Reader objects to fluoridating water

Editor,

Although Carter Pape’s Aug. 27 front-page article on fluoridating Moab’s water was clearly biased in favor of the practice, I appreciated that he acknowledged that not everyone agrees with it.

A study published in Scientific Reports last year found that those who consume larger amounts of even naturally fluoridated water have higher rates of thyroid dysfunction. This is not surprising since it has been well documented that fluoride displaces iodine, which is a critical part of thyroid hormones. The higher the amount of fluoride in the well water, the more thyroid dysfunction was found. This was true even though the fluoride concentrations only ranged from 0.18-0.96mg/liter (U.S. Public Health Service dropped its recommended fluoridation level to 0.7 in 2015). Ironically, the authors of this study recommended using home filters to remove fluoride from well water while our own government and others are pushing to add fluoride to municipal water supplies.

A review published in the International Journal of Molecular Sciences last year cited evidence that “fluoride may play a key role in the induction and development of inflammation in Alzheimer’s Dementia and participate in processes of neurodegeneration.

An NIH/EPA study published in Environmental Health Perspectives in 2017 found that the higher the level of fluoride in a pregnant woman’s urine, the poorer her child performed on standardized intelligence tests between ages 4 and 12.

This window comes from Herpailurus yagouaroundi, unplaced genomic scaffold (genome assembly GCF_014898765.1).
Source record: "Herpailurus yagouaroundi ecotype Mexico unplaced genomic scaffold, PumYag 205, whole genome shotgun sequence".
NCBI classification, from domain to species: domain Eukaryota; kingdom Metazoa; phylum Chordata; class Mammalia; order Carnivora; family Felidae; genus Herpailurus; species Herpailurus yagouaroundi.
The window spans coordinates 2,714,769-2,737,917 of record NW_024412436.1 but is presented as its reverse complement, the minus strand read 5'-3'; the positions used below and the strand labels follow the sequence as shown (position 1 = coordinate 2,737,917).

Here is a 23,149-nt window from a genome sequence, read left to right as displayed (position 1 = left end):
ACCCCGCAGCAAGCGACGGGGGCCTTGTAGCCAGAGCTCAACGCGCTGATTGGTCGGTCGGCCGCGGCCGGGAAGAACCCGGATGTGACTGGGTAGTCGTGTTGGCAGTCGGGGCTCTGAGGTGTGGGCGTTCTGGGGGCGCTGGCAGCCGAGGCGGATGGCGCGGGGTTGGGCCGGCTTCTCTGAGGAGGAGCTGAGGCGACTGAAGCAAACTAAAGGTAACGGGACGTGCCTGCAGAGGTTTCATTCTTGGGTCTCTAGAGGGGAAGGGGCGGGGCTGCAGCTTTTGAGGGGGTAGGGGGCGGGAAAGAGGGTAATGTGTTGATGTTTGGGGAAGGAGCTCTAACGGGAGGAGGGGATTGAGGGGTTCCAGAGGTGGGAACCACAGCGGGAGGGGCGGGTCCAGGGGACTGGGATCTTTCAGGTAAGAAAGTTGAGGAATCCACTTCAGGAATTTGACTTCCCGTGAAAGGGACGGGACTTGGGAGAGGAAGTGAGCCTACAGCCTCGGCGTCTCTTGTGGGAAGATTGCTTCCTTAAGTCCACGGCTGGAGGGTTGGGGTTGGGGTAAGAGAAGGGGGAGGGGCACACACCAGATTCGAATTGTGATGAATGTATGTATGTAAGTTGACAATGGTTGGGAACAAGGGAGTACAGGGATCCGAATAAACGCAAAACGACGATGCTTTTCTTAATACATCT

An NIEHS study published in JAMA Pediatrics in August 2019 found that “maternal exposure to higher levels of fluoride during pregnancy was associated with lower IQ scores in children aged 3 to 4 years.” Whoever told your reporter about the “debunked myths of water fluoridation decreasing IQ” needs to go back and check the facts. These aren’t outdated/flawed studies, and calling them “debunked” doesn’t make them so.

Yes, fluoride and fluoridation have been shown to reduce cavities … but at what cost to the rest of the body? There are hundreds of studies like the ones I have cited demonstrating harms of fluoride and fluoridation on other parts of the body. The beauty of the internet is that any one of us can go to PubMed, the U.S. Government’s repository of published medical studies, to find out if we are being told the truth.

I believe that we should all have access to good health care and be able to make our own decisions about fluoride. I have spoken to some people that believe their teeth have benefited by fluoridated water during childhood but do not believe that we need to fluoridate Moab’s water. There are other ways to receive fluoride such as in toothpaste and by prescription by a dentist. I don’t think that everyone should be forced to drink fluoridated water and I personally object due to my own thyroid issues.

– Susan Baffico
Moab